Probably more than most office workers, if you count actual hours worked rather than hours out of the house. As I’ve said, working from home alone is, in my experience, way more productive than working in an office, so I get a lot done, in fewer hours than it would take someone working in house. I aim for 5–6 billable hours each day, but of course that varies. When I have to, I work late in the evenings and at weekends, and sometimes I take a few hours out to get my hair done. But I didn’t go freelance to work less – I did it for a different way of life.
I bet you love the flexibility, don’t you?
Yes, I do. That’s the whole point of freelancing. I can choose the projects I take on, the clients I work for, and where I focus my time. It allows me to do the bread-and-butter project management and editing jobs, but also to pursue projects of my own, like the ELT Freelancers’ Awaydays, ELT Teacher 2 Writer, and my role on the MaWSIG committee. I’m really proud of my contributions to all of those, and if it means I can get round the supermarket at the point in the week when it’s quietest, even better.
Does the fridge talk to you?
No. I’ve tuned it out so I can’t hear its calls any more. The same goes for the biscuit tin. I shut my door, get on with my work, and ignore them. It’s the only way.
I could go on, but I’ve just noticed that the sun is shining and it’s Friday afternoon. One more short report to write and a Skype call, then I’ll log off. Freelancers, eh!
What other questions do you get asked? What’s the funniest one you’ve heard?
It’s something of an annual event now, and I’ve found myself saying ‘see you next year’ to more than one person in the last week! The third ELT Freelancers’ Awayday, aimed mainly at freelance editors in our field, was a day of discussion, networking, sharing and learning from each other, held in Oxford at the end of January. Almost 100 people came; one from Canada, several from Spain, at least one from Greece, and the rest from all points of the UK. Chuffed doesn’t begin to describe how Helen and I feel to have started this event and built it into something that’s growing each year.
I know I’m the person who comes the furthest to these events, but it’s worth every cent. I haven’t got this kind of community where I live (Canada is a bit of an ELT publishing backwater), so this is really valuable to me. Tania Pattison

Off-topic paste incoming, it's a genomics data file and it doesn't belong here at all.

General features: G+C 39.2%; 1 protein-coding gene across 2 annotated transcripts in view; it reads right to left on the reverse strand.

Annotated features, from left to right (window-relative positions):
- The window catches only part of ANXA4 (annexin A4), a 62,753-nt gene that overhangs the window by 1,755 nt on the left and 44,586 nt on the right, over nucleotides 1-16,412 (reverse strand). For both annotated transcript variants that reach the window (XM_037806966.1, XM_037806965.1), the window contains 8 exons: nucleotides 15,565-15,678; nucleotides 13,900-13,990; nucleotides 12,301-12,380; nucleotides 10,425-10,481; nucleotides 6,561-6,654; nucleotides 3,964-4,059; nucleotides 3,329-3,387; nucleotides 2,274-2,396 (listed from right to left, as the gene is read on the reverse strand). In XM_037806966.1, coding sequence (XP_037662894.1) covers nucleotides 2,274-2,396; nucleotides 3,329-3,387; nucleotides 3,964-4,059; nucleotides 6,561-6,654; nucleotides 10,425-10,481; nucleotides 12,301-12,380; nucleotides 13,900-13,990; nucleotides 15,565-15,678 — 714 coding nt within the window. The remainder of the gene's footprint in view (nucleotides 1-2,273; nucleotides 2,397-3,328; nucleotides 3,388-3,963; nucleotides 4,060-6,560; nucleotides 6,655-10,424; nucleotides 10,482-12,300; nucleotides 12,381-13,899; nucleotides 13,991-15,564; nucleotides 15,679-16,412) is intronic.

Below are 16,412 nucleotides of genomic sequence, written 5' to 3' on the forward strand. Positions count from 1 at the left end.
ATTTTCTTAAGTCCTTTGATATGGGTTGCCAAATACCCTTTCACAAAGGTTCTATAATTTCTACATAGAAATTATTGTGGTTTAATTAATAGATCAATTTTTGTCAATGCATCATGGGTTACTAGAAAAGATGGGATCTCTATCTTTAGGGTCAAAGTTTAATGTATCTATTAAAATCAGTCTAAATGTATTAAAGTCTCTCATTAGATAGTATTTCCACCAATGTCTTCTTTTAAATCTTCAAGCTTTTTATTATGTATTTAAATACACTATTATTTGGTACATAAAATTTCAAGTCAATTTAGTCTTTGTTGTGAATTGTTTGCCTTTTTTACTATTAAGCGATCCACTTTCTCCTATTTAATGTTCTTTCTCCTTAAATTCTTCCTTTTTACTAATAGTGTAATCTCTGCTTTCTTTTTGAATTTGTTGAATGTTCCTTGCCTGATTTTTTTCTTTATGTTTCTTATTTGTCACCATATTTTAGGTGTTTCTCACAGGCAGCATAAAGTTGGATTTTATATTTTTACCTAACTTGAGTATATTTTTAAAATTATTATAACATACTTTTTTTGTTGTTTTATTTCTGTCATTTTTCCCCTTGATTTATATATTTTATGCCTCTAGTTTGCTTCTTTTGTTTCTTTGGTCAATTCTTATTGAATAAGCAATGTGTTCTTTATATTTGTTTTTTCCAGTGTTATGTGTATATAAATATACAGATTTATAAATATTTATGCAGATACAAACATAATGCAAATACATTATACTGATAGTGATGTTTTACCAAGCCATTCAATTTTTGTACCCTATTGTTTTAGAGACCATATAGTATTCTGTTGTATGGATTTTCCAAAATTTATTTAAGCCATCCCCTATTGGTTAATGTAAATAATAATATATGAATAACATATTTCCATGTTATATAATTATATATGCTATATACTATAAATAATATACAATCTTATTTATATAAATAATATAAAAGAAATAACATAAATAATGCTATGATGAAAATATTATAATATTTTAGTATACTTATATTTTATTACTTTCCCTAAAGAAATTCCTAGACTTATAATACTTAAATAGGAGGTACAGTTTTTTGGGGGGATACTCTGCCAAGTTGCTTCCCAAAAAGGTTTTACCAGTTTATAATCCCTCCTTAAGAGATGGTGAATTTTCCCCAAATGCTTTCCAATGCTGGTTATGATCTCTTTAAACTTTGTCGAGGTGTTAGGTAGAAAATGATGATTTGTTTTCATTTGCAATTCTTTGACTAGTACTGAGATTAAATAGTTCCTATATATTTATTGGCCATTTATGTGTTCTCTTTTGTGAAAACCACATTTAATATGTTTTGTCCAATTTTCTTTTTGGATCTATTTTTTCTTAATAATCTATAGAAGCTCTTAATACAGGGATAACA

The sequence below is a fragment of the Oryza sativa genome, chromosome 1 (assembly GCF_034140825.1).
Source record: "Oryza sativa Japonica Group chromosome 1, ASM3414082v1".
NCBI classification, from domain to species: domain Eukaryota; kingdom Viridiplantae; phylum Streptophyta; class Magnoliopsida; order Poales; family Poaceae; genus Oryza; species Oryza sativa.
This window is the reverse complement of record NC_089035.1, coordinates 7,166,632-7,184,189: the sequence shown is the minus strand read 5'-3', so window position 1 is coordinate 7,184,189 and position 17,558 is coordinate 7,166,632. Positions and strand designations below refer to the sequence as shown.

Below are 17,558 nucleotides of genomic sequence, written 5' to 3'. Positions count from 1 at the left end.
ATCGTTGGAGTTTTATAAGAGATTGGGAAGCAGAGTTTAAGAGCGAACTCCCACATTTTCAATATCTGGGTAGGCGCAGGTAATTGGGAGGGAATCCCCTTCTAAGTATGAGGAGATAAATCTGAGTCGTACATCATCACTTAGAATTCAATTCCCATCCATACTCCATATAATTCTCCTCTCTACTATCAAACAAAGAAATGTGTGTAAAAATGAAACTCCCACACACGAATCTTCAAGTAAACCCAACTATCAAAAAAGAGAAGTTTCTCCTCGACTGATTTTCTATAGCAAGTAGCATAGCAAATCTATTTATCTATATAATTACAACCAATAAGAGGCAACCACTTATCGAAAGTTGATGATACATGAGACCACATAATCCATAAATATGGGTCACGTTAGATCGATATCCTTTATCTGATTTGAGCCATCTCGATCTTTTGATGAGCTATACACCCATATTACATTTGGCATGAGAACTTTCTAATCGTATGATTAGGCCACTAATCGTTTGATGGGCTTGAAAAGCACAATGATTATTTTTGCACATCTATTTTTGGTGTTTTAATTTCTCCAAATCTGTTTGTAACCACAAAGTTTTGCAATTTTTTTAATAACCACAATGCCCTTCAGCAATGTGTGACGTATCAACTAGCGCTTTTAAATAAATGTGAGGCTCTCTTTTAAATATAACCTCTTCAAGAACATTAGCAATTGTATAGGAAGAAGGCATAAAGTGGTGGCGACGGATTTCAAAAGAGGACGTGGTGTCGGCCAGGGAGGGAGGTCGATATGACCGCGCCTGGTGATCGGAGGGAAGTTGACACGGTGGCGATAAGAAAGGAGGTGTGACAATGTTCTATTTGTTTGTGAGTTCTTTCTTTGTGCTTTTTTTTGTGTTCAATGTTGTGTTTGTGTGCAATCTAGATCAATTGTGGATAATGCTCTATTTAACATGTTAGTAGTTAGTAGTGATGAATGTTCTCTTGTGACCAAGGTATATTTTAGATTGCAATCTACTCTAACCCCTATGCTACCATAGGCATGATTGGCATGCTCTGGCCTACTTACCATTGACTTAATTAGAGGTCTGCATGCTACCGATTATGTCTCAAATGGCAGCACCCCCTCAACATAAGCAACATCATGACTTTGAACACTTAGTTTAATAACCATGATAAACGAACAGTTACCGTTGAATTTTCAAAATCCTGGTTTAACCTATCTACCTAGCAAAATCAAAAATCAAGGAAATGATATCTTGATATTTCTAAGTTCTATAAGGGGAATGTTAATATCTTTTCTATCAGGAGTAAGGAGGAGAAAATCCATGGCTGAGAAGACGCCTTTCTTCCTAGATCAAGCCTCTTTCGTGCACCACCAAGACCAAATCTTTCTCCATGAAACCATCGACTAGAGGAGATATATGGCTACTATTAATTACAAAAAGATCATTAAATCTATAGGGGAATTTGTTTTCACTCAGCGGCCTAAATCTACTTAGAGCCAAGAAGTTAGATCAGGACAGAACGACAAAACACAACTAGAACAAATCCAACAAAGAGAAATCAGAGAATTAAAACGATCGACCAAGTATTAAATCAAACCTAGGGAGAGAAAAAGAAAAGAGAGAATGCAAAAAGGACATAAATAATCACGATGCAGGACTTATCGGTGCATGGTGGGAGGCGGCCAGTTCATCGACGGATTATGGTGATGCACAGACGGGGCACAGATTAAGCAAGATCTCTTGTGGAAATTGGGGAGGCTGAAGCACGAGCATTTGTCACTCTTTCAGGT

Emily Hird has already blogged about her impressions of the day, there is a comprehensive Storify of #FreeELT and photos on our website, so I’m not going to recount the whole event, but I did want to summarise the panel discussion that opened the day. Before I do, I’d like to send huge thanks to Becky Jones for having minuted the whole thing in fantastic detail.
Having carried out a survey on ELT freelance rates earlier in the year and comparing the results with the survey we’d done in 2013, we had noted that there seemed to be some stagnation in rates which, when you consider that we all have an additional three years’ experience, and inflation and the cost of living have gone up in that time, seemed slightly surprising. What’s caused this? More freelancers on the market, so some undercutting of rates? Less publishing, so less work to go around, so work is being offered to those asking lower rates? Publishers cutting costs, so looking for the cheapest rate for the job? We really weren’t sure, so decided to set rates, and how to negotiate better ones, as the topic for the panel discussion. With the exception of Rachel, who specialises in supporting sole-traders and those wishing to develop portfolio careers, our speakers all came from editorial backgrounds and I chaired it. (Read about Katy and Dona here. Denise kindly stepped in at short notice and brought her knowledge of the SfEP and its suggested minimum rates to the table.)